10/03/2013 11:22 am ET Updated Jan 23, 2014

When Old Beliefs Die... Let the Bees Come

As most of you know, my husband is an editor at Random House. As such, he acquires books for several of their religious imprints, including a brand new one called Convergent.

Sometimes I get a sneak peek at an upcoming release...and get very excited. That's what happened when I read David Robert Anderson's new book, Losing Your Faith, Finding Your Soul.

To be honest, he had me at the preface, where he opened with one of my favorite poems:

Last night, as I was sleeping,

I dreamt—marvelous error!—

that I had a beehive

here inside my heart.

And the golden bees

were making white combs

and sweet honey

from my old failures.

—Antonio Machado, translated by Robert Bly

Anderson closed his preface with this:

The irony is, [our] breakdowns and failures are God's repeated attempts to offer us grace and mercy, a new way of being. Mostly, though, we are grace-resistant, too good for mercy. We double down on that old muscular faith and stand our ground.

Yet God is relentless, infiltrating our lives through the very cracks and gashes we are frantic to repair, to plaster over. '"The world breaks everyone," Hemingway could see, '"and afterwards many are strong at the broken places."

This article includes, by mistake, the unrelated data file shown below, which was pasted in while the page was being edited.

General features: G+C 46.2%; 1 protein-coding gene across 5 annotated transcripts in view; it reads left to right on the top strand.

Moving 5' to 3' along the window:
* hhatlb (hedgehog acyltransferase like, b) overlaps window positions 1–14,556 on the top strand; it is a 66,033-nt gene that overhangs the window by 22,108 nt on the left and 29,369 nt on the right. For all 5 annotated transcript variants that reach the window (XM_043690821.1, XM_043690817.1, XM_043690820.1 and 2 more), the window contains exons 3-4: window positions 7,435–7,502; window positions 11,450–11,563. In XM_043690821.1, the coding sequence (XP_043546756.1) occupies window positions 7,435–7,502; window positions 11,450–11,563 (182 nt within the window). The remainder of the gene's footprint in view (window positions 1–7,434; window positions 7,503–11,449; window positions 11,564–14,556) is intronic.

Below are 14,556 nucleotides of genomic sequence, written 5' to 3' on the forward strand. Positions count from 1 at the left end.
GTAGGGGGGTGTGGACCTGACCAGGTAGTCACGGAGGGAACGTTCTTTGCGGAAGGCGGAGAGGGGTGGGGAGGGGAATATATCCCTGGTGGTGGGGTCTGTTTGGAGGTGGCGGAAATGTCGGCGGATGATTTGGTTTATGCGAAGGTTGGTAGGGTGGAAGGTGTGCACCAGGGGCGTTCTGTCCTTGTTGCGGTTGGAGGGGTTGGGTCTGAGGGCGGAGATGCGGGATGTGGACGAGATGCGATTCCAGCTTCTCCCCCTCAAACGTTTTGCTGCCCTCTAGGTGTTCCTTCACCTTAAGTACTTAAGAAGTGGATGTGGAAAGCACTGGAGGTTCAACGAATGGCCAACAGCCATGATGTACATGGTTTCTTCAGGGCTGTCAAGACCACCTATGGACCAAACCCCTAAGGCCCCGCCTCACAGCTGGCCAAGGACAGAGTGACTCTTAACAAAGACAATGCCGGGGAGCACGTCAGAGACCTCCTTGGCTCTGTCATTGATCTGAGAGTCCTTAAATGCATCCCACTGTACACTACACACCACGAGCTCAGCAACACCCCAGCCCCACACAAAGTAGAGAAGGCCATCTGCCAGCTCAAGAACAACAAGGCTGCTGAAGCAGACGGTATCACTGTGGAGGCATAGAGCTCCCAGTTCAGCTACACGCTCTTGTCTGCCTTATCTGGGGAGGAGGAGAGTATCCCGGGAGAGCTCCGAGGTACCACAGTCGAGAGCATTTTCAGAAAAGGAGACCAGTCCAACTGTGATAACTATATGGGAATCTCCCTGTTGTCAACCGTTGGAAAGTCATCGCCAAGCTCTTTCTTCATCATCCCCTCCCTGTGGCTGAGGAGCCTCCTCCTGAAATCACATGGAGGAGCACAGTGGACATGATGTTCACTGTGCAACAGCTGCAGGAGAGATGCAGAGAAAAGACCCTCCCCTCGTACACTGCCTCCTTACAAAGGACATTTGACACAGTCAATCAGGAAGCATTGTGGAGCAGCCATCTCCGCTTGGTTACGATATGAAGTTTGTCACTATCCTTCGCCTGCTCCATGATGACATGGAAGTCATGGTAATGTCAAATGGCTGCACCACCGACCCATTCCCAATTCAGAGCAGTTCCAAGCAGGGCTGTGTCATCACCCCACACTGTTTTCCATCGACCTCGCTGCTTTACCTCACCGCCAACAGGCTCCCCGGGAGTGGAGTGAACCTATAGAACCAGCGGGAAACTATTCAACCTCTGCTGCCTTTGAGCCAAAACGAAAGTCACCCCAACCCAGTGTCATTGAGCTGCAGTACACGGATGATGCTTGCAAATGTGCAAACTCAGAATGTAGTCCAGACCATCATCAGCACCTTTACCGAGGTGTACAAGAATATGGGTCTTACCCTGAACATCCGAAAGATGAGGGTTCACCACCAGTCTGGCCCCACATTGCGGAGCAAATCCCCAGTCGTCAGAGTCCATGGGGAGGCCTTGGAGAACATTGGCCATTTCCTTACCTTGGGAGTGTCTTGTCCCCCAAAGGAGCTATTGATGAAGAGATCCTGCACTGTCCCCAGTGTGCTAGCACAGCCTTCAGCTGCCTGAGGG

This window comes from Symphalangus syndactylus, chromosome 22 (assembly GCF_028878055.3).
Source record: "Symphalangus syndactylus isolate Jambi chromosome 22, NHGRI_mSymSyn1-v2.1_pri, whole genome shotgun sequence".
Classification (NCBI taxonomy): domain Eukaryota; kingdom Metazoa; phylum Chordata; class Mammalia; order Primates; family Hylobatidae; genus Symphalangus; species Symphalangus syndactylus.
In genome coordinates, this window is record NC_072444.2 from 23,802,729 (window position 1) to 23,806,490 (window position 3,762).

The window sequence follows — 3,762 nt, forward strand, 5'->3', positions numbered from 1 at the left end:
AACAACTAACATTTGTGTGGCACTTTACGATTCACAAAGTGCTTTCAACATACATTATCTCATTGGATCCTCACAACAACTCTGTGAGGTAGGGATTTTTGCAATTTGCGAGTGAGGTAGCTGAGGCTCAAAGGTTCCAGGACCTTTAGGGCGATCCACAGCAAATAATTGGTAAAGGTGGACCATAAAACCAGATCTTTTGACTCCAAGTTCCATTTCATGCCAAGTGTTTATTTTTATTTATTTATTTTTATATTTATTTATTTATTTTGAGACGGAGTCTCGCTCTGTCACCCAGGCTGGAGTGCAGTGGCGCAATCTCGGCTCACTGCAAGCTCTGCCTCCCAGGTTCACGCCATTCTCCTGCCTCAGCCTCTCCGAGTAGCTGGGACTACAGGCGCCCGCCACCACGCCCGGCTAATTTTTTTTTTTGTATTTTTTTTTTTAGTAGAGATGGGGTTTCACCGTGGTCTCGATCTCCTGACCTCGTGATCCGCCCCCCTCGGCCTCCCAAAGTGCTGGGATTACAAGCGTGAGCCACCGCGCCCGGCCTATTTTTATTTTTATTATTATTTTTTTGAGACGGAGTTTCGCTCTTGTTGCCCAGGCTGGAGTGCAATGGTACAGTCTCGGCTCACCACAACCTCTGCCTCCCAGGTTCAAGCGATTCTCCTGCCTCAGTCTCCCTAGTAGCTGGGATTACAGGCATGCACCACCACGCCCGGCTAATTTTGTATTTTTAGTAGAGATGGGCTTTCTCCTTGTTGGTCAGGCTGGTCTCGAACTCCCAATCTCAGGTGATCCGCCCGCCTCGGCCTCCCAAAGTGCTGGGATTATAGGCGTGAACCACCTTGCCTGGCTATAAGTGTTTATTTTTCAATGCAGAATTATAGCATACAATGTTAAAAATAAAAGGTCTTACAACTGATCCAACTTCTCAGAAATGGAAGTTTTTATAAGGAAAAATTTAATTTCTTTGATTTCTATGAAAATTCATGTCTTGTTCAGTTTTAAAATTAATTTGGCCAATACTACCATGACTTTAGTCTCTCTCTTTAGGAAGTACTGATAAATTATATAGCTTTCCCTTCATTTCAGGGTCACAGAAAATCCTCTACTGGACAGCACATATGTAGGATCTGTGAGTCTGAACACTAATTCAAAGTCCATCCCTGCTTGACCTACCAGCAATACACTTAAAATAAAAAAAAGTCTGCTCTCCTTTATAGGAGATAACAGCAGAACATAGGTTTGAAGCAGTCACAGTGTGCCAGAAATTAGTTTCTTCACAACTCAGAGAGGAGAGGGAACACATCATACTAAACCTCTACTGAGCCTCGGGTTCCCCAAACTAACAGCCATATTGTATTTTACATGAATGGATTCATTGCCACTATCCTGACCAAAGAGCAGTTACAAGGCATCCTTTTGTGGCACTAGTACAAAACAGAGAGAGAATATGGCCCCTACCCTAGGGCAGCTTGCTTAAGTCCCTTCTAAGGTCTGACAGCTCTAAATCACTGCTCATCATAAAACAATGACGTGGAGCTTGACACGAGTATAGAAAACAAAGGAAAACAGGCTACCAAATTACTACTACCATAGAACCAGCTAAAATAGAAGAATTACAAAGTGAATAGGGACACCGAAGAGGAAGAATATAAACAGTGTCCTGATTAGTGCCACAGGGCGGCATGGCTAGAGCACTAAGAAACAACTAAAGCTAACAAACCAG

All it takes is one inkling of the divine paradox, that we are saved by our losses, and the whole field reverses. Some strange mystery is at work here, a power you did not invoke and cannot comprehend. Your only job, the most difficult you have ever attempted, is to keep saying yes. The bees of heaven are circling. Let them come.

If you feel safe, comfortable, and certain in your faith, Anderson's book is not for you. But if you find yourself at a spiritual crossroads or crisis, I highly recommend it. I wish I'd read such a book some years back when I couldn't reconcile what my heart believed was true about God with what my head had been taught I had to believe.

Anderson might have helped me bridge the gap sooner.

Despite what the title may seem to suggest, his goal is not to help you lose God or your faith—just the opposite. He writes, "This is not a book to take away your faith. It is a tract that meets you down at the soul's Lost Luggage counter, to show you how a renewed and deeper faith grows precisely through loss and disillusionment."

In a happy coincidence, the proverb in my daily Bible for today was this:

"My son, eat honey, for it is good,
and the drippings of the honeycomb are sweet to your taste.
Know that wisdom is such to your soul;
if you find it, there will be a future,
and your hope will not be cut off. Proverbs 24:13-14."

Wisdom is like honey to your soul. But I'm convinced this kind of soul wisdom doesn't come from trying harder. Or from doubling down on old assumptions or beliefs that no longer hold up.

I think it comes from allowing God's grace to work through our questions, our doubts—and yes, even our worst mistakes—to make of them something sweet and good.

So yes. Today, let the bees of heaven come!